The Indian state, Maharashtra, in the western part of the country, is
taking wildlife conservation very seriously, so seriously that it is
allowing forest guards to shoot poachers on sight.  And citizen informers will be rewarded for pointing them out.

 

Beautiful and valuable, numbers of Indian tigers have reduced significantly since the 1990's: AP Photo/J. Scott Applewhite, File, via newsvine.comBeautiful and valuable, numbers of Indian tigers have reduced significantly since the 1990's: AP Photo/J. Scott Applewhite, File, via newsvine.com

 

Most of the country has experienced severe reduction in wildlife populations, particularly in tigers, elephants, rhinos, birds, and reptiles. It's like the country is being raped of its national treasures. A recent study on hunting in India indicates that 114 species of mammals are under attack.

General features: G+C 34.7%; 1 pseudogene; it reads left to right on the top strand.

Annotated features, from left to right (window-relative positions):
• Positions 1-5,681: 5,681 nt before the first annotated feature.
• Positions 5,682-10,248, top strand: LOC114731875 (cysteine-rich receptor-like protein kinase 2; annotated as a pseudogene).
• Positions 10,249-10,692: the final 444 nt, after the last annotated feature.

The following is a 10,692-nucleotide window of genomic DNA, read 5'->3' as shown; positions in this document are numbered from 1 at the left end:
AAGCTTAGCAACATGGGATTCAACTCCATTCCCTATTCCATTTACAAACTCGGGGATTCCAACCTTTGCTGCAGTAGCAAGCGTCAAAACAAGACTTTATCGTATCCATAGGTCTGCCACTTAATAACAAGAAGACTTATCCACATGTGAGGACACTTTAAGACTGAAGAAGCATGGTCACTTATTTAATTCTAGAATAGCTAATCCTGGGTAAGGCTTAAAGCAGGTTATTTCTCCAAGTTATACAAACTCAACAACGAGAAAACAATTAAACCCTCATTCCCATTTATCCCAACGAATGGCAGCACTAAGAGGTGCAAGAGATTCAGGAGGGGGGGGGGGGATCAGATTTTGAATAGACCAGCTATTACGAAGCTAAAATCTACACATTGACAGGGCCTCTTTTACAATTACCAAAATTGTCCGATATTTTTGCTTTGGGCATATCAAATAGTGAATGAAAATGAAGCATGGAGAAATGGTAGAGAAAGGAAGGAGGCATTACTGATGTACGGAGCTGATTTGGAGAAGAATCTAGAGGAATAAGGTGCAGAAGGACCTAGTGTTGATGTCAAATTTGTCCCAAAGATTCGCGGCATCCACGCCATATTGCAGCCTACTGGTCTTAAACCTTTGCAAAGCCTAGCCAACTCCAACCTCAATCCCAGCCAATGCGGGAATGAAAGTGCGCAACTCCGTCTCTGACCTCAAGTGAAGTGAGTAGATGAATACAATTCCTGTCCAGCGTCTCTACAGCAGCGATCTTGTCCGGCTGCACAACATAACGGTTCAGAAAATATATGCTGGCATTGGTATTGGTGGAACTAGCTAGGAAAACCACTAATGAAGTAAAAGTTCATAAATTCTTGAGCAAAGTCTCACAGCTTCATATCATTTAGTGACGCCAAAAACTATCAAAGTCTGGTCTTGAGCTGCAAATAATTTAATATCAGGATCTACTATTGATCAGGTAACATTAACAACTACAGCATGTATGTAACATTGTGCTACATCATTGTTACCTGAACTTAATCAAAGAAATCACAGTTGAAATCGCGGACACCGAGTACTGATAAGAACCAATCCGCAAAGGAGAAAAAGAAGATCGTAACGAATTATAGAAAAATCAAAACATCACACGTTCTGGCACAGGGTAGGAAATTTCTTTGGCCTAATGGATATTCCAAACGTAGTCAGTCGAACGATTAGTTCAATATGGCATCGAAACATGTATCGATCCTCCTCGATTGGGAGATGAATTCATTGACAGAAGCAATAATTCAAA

That is why the government of Maharashtra is taking extreme measures. It will need a larger force of forest guards and a concerted lookout at night when the majority of poaching takes place, but it is encouraging citizens to inform on any poaching activity they suspect with a reward fund of about 5 million ruppees ($90,000).

If other states in India adopt the same 'shoot-on-sight' policies, particularly in the northeastern regions of India, perhaps the level of poaching will be impacted.

via Newsvine

 

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